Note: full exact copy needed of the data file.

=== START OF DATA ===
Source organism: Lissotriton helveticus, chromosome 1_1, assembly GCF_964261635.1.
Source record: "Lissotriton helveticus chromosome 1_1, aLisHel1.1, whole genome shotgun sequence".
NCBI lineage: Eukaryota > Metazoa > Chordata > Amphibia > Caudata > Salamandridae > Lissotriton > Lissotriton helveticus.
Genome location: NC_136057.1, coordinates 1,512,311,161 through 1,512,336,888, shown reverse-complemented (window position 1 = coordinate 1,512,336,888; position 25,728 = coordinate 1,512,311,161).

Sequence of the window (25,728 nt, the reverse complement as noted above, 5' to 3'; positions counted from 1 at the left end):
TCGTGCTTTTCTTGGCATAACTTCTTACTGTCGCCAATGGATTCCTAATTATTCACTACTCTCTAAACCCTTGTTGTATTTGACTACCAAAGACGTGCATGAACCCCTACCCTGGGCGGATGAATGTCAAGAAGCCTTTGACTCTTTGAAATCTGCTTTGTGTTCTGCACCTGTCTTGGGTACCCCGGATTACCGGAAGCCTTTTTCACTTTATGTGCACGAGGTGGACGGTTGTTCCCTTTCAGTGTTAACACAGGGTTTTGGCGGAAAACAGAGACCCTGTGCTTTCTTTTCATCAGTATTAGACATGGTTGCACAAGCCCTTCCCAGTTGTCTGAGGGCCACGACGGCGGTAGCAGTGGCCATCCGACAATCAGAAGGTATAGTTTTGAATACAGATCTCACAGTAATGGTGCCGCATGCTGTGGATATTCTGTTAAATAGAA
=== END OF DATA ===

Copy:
Source organism: Lissotriton helveticus, chromosome 1_1, assembly GCF_964261635.1.
Source record: "Lissotriton helveticus chromosome 1_1, aLisHel1.1, whole genome shotgun sequence".
NCBI lineage: Eukaryota > Metazoa > Chordata > Amphibia > Caudata > Salamandridae > Lissotriton > Lissotriton helveticus.
Genome location: NC_136057.1, coordinates 1,512,311,161 through 1,512,336,888, shown reverse-complemented (window position 1 = coordinate 1,512,336,888; position 25,728 = coordinate 1,512,311,161).

Sequence of the window (25,728 nt, the reverse complement as noted above, 5' to 3'; positions counted from 1 at the left end):
TCGTGCTTTTCTTGGCATAACTTCTTACTGTCGCCAATGGATTCCTAATTATTCACTACTCTCTAAACCCTTGTTGTATTTGACTACCAAAGACGTGCATGAACCCCTACCCTGGGCGGATGAATGTCAAGAAGCCTTTGACTCTTTGAAATCTGCTTTGTGTTCTGCACCTGTCTTGGGTACCCCGGATTACCGGAAGCCTTTTTCACTTTATGTGCACGAGGTGGACGGTTGTTCCCTTTCAGTGTTAACACAGGGTTTTGGCGGAAAACAGAGACCCTGTGCTTTCTTTTCATCAGTATTAGACATGGTTGCACAAGCCCTTCCCAGTTGTCTGAGGGCCACGACGGCGGTAGCAGTGGCCATCCGACAATCAGAAGGTATAGTTTTGAATACAGATCTCACAGTAATGGTGCCGCATGCTGTGGATATTCTGTTAAATAGAA